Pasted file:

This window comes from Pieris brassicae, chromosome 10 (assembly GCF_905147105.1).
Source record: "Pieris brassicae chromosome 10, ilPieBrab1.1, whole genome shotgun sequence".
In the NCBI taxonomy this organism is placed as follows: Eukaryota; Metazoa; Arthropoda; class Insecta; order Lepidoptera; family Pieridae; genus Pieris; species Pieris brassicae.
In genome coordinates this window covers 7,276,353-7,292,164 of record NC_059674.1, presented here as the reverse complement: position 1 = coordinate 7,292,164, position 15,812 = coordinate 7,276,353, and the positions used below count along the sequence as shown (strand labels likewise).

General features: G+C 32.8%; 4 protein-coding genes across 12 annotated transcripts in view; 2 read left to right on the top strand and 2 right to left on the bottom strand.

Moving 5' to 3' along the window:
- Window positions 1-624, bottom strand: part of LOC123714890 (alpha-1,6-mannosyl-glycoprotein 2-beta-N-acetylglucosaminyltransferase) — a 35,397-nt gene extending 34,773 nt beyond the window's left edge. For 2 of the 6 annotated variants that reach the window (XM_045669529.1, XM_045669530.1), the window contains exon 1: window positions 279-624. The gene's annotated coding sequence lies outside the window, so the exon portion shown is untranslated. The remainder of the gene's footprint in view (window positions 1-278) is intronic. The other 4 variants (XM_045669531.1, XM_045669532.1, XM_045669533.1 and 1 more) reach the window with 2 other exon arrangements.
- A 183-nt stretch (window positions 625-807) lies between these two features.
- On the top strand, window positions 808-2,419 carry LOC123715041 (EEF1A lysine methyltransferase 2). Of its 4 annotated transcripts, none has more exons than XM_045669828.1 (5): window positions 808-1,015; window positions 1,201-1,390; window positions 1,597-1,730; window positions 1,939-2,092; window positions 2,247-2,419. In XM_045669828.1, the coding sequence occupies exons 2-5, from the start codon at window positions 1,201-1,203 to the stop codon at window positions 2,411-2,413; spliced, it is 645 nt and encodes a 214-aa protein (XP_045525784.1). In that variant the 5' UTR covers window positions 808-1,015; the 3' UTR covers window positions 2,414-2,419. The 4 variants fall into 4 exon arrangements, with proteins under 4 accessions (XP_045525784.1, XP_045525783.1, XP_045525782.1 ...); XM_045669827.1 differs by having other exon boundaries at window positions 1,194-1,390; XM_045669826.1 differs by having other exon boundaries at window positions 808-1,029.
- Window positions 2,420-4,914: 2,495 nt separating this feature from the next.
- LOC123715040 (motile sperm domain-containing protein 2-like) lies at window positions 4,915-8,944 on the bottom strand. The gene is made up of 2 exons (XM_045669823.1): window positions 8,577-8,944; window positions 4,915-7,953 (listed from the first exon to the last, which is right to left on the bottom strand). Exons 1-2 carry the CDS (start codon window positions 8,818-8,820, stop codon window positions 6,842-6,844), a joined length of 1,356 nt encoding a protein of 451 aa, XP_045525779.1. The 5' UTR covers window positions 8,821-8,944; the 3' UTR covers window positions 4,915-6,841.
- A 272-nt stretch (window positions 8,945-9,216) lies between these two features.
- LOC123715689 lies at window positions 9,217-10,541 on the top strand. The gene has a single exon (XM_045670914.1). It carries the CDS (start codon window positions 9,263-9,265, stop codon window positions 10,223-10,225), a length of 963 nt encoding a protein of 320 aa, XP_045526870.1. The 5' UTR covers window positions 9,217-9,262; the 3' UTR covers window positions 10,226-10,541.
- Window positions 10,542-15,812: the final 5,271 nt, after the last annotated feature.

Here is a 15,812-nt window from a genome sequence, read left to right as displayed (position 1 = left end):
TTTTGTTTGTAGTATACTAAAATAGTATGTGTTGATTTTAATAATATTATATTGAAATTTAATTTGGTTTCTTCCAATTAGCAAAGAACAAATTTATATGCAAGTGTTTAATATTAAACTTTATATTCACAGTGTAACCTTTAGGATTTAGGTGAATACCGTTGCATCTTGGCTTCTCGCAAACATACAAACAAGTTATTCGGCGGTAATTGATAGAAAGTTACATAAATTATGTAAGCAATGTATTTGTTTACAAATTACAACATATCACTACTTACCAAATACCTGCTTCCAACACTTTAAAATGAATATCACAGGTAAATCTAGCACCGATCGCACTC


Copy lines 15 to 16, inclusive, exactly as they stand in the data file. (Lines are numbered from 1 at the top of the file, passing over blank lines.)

Here is a 15,812-nt window from a genome sequence, read left to right as displayed (position 1 = left end):
TTTTGTTTGTAGTATACTAAAATAGTATGTGTTGATTTTAATAATATTATATTGAAATTTAATTTGGTTTCTTCCAATTAGCAAAGAACAAATTTATATGCAAGTGTTTAATATTAAACTTTATATTCACAGTGTAACCTTTAGGATTTAGGTGAATACCGTTGCATCTTGGCTTCTCGCAAACATACAAACAAGTTATTCGGCGGTAATTGATAGAAAGTTACATAAATTATGTAAGCAATGTATTTGTTTACAAATTACAACATATCACTACTTACCAAATACCTGCTTCCAACACTTTAAAATGAATATCACAGGTAAATCTAGCACCGATCGCACTC